"A In that regard the Mayor has instructed me to study the present laws on tax allotments to local governments. As we all know, one of the sources of the city revenue is the aid from the national government to the local governments. These aids are based on tax laws and the Mayor has instructed me to make a thorough study of these different tax laws with the view of increasing the allotments to local governments, more particularly to the City of Manila, and also of finding a way whereby we could formulate or propose a bill which would give an authority to cities or local governments to retain that which is due them, because under present laws before the city or local government could get a revenue it has yet to be passed upon by the national government. So the Mayor wants a law — if we could make or propose a bill — which would automatically grant the local government an authority to retain that which is due the local government." (t.s.n., pp. 4-6, Aug. 24, 1963.)

As thus testified to, which testimony respondents-appellants failed to rebut, it is evident that the nature of the duties assigned to and performed by petitioner-appellee requires the use of his knowledge as a lawyer; that the discharge of the duties attached to the office actually involves the exercise of the legal profession. As the law-course involves more than 4 years of study, the conversion of appellee’s bar-qualification into first grade eligibility under Republic Act 1080, as amended, was proper.

There is no denying the laudable purpose of appellant Civil Service Commissioner in requiring the appointee to the position of Technical Assistant on Fiscal Matters to have some knowledge of finance and economics. It is really high time that we adhere, strictly, to the merit principle embodied in the Civil Service law and the Constitution, and give due recognition to the desirability of specialization in the public service, the way it is observed in more progressive countries. Thus, in the present case, a lawyer with background in economics and finance certainly would have been preferred. However, there being no showing that when the disputed appointment was extended, there were other eligible persons better prepared, technically, than herein appellee, or that the latter was not competent to discharge the duties attached to said office, the ruling of the lower court that appellee is qualified to hold the position must be upheld.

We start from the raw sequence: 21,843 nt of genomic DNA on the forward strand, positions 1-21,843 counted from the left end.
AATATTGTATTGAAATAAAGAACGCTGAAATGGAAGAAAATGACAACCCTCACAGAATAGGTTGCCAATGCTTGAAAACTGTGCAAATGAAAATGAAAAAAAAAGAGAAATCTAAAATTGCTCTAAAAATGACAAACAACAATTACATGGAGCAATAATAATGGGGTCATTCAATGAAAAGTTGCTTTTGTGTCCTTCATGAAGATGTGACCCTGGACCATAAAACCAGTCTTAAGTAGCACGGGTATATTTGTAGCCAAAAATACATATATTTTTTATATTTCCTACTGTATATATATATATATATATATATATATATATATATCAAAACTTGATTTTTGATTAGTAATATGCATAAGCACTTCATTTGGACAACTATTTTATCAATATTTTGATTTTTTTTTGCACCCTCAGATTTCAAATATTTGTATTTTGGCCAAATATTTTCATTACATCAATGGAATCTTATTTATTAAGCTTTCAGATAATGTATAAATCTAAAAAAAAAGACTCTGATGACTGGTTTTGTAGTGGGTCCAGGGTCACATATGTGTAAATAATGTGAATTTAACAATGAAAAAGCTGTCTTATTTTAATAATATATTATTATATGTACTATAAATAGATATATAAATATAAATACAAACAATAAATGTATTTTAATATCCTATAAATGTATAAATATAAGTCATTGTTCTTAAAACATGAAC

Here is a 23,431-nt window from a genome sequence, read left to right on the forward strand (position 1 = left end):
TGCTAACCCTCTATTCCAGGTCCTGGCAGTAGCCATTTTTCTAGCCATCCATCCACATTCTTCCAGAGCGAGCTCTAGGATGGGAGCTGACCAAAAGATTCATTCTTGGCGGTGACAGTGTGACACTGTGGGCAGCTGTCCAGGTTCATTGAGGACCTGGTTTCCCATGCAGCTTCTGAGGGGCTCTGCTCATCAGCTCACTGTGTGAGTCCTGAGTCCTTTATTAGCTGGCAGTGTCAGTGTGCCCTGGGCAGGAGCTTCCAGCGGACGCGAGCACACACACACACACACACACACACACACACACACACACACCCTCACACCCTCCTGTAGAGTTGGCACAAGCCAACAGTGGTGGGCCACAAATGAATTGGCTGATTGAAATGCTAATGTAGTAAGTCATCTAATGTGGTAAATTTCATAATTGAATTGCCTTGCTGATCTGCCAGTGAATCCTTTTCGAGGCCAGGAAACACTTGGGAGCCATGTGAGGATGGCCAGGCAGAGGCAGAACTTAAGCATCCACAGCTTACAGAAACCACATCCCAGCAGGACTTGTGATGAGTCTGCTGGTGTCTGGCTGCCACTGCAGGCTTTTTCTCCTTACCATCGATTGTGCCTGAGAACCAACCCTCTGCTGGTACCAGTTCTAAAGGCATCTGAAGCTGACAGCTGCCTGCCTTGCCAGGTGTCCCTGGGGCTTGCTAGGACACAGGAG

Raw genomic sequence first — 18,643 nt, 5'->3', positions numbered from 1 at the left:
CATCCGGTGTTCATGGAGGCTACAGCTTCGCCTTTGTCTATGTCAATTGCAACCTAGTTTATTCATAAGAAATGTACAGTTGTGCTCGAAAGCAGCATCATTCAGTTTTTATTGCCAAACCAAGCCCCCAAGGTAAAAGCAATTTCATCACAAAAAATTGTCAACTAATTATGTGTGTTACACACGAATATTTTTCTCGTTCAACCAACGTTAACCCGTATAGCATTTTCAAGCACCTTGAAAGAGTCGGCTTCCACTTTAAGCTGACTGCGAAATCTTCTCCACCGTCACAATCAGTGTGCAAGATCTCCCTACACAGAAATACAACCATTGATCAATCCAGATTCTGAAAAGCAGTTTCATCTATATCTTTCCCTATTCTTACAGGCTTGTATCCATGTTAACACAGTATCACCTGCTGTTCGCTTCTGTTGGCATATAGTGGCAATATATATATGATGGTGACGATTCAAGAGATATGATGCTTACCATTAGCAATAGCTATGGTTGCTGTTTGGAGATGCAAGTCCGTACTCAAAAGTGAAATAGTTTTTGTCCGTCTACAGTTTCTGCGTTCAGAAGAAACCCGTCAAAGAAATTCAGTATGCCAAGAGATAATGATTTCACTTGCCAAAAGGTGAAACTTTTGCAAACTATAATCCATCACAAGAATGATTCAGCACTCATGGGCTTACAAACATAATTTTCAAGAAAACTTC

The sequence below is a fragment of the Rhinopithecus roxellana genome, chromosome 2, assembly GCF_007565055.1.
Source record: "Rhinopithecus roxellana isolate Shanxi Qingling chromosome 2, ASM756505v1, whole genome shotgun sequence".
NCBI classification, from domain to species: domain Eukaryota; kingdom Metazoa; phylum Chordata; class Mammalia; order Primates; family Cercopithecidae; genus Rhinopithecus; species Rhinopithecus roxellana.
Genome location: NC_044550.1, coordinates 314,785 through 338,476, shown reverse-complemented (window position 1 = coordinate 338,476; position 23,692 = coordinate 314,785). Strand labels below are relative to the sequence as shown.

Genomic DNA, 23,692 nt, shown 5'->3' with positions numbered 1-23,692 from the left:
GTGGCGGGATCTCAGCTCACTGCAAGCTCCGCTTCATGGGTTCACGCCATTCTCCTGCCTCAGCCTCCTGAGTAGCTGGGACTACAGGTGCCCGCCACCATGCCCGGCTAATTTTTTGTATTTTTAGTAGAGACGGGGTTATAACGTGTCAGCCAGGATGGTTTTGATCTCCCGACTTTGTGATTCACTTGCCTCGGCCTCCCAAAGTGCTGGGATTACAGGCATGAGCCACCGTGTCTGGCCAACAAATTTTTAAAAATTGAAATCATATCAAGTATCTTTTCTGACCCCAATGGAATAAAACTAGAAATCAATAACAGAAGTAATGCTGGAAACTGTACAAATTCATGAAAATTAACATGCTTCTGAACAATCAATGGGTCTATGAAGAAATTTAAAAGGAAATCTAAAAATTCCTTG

Coming to the second issue, it may be pointed out that, in connection with the filling of vacant position, the Revised Civil Service law (Rep. Act 2260) is very specific. It provides:jgc:chanrobles.com.ph

"Whenever a vacancy occurs in any competitive or classified position in the government or in any government-owned or controlled corporation or entity, the officer or employee next in rank who is competent and qualified to hold the position and who possesses an appropriate civil service eligibility shall be promoted thereto: Provided, That should there be two or more persons under equal circumstances, seniority shall be given preference: And provided, however, That should there be any special reason or reasons why such officer or employee should not be promoted, such special reason or reasons shall be stated in writing by the appointing official and the officer or employee concerned shall be informed thereof and be given an opportunity to be heard by the Commissioner of Civil Service whose decision in such case shall be final. If the vacancy is not filled by promotion as provided herein, then the same shall be filled by transfer of present employees in the government service, by reinstatement, by reemployment of persons separated through reduction in force, or by certification from appropriate registers of eligibles, in accordance with rules promulgated in pursuance of this Act . . ." (Sec. 23; Emphasis supplied.)